პროფესორი თეიმურაზპაპასქირი ივ.ჯავახიშვილის თბილისის სახელმწიფო უნივერსიტეტის ჰუმანიტარული ფაკულტეტის დეკანის მოადგილე
TEIMURAZ PAPASKIRI Professor, Vice-Dean of the Faculty of Humanities Ivane Javakhishvili Tbilisi State University
THE USSR CAUSED DAMAGE / LOSSES TO GEORGIA
On February 11, 1921, the Soviet Russia's troops launched offensive against the Georgian Democratic Republic from four directions. It was the beginning of the Russian aggression, which resulted in the Soviet occupation of Georgia. Georgia became the Soviet Socialist Republic and on March 16, 1921, the Government of the Georgian Democratic Republic went to exile. Although formally Georgian SSR was declared to be a sovereign state, in truth she became annexed by the Soviet Russia, and after the foundation of the Union of the Soviet Socialist Republics on December 30, 1922, Georgian SSR was incorporated into the USSR as a part of the Transcaucasian Socialist Federative Soviet Republic (in 1936, after the adoption of the new constitution, the Transcaucasian Socialist Federative Soviet Republic ceased its existence and the Georgian SSR, Armenian SSR, and Azerbaijanian SSR became the direct members of the USSR).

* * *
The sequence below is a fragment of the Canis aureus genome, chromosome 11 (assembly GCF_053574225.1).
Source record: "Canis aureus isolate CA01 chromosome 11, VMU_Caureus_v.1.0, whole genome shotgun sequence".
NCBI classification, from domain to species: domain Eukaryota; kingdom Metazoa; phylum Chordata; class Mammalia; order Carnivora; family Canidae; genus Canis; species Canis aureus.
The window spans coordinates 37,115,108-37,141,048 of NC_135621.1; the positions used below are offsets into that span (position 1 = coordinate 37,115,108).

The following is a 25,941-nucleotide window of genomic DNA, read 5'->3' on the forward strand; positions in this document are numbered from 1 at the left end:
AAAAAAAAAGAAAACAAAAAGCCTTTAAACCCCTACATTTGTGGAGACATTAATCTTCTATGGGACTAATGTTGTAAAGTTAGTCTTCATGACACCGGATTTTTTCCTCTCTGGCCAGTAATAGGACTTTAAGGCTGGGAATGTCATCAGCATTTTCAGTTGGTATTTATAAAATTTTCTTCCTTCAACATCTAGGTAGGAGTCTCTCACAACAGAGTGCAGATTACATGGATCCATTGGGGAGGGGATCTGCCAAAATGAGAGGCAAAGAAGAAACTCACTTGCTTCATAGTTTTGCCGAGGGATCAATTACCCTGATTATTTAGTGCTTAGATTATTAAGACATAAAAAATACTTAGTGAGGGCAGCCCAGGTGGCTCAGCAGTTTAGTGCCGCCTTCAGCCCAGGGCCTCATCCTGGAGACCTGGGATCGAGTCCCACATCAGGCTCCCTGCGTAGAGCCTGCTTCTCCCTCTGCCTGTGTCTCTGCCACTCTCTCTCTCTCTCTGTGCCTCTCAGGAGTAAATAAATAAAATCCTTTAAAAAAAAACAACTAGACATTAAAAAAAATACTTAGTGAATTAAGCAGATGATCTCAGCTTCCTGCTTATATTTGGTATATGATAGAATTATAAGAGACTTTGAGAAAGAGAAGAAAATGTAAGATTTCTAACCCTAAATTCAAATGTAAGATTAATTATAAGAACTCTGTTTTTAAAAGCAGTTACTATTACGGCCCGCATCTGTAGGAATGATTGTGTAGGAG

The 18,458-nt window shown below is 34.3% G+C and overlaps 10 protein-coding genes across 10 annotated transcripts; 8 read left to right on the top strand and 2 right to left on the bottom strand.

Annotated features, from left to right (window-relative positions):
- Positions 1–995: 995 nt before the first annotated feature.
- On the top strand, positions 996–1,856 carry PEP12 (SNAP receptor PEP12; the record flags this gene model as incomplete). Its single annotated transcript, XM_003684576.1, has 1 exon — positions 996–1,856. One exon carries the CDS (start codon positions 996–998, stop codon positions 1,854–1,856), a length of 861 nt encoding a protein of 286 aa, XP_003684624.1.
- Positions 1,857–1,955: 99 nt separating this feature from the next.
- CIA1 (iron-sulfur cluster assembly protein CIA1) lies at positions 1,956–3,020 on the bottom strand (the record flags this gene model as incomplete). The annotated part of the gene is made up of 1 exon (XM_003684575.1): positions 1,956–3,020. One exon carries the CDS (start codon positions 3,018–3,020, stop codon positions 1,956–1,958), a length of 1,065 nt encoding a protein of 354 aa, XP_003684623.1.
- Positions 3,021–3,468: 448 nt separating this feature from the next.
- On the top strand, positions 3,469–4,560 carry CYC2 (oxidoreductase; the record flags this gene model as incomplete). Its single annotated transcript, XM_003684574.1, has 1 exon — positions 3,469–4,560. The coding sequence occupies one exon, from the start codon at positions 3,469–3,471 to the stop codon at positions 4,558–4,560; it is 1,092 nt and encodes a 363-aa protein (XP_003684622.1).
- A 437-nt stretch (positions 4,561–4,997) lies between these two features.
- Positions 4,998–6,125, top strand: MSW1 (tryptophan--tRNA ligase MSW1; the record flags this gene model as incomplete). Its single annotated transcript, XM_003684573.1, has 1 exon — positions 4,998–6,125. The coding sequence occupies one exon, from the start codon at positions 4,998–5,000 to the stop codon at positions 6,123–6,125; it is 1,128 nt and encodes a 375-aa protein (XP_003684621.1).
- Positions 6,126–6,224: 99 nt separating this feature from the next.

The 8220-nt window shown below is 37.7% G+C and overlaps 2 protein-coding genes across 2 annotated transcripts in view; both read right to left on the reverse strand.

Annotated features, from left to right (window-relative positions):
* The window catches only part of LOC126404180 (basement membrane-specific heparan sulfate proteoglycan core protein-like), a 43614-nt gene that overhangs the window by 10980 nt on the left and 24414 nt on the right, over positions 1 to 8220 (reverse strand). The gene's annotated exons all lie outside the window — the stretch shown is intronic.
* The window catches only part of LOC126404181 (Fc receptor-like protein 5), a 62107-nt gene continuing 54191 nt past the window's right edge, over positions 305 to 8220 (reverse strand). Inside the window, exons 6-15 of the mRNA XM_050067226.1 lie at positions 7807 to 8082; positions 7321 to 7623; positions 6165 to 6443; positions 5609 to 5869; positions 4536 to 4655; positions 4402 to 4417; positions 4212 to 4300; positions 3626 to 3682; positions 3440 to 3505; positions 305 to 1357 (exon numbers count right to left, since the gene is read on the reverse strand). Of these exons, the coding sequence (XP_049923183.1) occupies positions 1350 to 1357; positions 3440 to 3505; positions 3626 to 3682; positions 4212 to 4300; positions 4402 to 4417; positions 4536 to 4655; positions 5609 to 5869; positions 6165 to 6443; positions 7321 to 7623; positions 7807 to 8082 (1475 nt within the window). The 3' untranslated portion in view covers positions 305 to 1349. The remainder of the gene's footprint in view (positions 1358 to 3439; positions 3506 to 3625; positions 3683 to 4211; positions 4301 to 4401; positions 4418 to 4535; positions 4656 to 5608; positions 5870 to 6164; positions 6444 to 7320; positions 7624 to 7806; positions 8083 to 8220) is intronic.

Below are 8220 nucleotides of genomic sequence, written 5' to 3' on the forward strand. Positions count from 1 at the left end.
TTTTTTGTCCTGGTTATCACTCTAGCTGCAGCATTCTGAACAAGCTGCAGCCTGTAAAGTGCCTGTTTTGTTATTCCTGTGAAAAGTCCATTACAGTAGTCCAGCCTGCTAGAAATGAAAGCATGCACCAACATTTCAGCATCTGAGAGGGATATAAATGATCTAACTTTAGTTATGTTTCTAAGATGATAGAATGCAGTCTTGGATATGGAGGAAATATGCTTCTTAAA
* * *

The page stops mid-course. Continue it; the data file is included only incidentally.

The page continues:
The Soviet occupation had the negative influence on Georgia from the very first days. It caused a lot of political, economic, and social losses to Georgia. The first and the major damage was a political one. Along with the loss of independence, Georgia quickly was deprived of some territories. She was forced by the Soviet government to pass over the part of Sochi District and Dvaleti (Northern highlands) to the Russian Soviet Federative Socialist Republic, the Lore region (South from Tbilisi) to the Armenian Soviet Socialist Republic, the Zakatala region (historical Hereti/Saingilo Eastern province) to the Azerbaijan Soviet Socialist Republic, part of Batumi district and Artvin and Ardagan (South-Western Georgia) districts to Turkey.1 Nevertheless, it was not sufficient to the Kremlin Tops, especially to the ethnical Georgians Joseph Stalin and Sergo Ordzhonikidze, who were afraid that Georgia would continue to fight against the Bolsheviks. Therefore, they decided to change the internal division of the country. Abkhazia, which was an autonomous region during the Georgian Democratic Republic, formally became an independent Soviet Socialist Republic (Abkhazia's status was quickly changed at the end of 1921, when she was incorporated into the Georgian Soviet Socialist Republic on the basis of treaty. Abkhazia finally returned to the pre-annexation status and officially became an Autonomous Soviet Socialist Republic of Georgia in 1931.),1 Adjara became an autonomous republic, and the South Ossetian Autonomous Region was created in Shida Kartli (Central region).2 All this served a purpose to prevent the Georgian uprising against the Soviet rule in the future. These delayed-action bombs were used later. In its agony, the Soviet government inspired the Abkhaz and the Ossetian separatists against Georgia, and after the break-up of the USSR, the Russian government continued this policy. It resulted into the open aggression against Georgia in the August of 2008, and the continued occupation of two historical Georgian provinces by the Russian military forces. Therefore, we can sum up that the political results of the Soviet occupation are still continuing for Georgia.